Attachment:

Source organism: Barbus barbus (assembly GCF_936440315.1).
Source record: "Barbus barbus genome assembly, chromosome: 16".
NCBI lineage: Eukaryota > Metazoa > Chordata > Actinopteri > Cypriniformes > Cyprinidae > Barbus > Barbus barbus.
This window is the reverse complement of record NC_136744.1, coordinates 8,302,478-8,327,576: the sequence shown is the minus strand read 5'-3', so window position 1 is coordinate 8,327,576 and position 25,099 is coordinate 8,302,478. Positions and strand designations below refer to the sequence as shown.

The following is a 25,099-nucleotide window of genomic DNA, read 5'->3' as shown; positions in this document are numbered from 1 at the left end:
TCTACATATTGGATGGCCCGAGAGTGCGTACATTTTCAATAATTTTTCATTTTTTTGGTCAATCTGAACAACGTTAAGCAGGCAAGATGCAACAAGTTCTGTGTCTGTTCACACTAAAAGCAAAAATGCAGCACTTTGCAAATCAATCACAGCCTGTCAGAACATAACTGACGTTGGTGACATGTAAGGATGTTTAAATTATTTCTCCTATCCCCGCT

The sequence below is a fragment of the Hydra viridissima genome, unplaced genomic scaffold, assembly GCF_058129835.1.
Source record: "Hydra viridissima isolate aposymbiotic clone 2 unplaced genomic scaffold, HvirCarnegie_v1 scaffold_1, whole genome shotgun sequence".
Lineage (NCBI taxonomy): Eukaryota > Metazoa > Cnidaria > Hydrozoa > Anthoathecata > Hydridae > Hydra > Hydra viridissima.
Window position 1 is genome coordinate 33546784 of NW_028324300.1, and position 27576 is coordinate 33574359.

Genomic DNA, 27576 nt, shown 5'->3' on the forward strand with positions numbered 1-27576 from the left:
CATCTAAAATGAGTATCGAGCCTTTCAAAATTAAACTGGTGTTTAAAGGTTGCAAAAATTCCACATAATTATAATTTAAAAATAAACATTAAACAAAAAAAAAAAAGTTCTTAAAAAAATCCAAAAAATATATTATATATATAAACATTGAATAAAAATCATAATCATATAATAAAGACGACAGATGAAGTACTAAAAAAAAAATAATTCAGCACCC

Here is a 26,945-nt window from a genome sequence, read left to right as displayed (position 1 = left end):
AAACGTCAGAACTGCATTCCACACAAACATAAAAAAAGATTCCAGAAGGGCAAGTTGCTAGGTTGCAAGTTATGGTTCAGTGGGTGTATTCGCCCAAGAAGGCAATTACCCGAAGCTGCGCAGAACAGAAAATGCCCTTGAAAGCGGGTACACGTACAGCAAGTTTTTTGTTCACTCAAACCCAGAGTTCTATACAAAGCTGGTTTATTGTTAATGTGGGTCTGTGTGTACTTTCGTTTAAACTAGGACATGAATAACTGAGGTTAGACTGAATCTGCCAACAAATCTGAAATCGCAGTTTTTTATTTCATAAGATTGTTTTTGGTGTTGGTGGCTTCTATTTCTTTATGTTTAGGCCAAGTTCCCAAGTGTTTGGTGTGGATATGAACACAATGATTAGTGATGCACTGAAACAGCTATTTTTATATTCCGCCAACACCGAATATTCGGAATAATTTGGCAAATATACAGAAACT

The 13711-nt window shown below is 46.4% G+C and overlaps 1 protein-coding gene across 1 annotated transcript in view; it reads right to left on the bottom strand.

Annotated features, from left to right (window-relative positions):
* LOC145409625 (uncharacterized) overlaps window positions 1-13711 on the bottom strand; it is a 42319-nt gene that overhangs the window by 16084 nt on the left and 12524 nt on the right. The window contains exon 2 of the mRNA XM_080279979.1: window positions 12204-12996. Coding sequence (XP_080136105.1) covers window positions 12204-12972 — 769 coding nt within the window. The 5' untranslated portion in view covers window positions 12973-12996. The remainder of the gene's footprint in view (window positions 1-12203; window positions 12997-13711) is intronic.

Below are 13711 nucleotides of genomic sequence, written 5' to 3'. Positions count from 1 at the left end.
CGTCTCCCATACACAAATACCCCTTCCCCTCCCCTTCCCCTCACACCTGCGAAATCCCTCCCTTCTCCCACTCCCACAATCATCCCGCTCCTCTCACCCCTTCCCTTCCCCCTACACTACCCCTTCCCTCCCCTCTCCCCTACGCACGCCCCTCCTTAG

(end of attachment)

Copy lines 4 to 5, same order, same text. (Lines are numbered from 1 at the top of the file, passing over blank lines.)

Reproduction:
This window is the reverse complement of record NC_136744.1, coordinates 8,302,478-8,327,576: the sequence shown is the minus strand read 5'-3', so window position 1 is coordinate 8,327,576 and position 25,099 is coordinate 8,302,478. Positions and strand designations below refer to the sequence as shown.

The following is a 25,099-nucleotide window of genomic DNA, read 5'->3' as shown; positions in this document are numbered from 1 at the left end: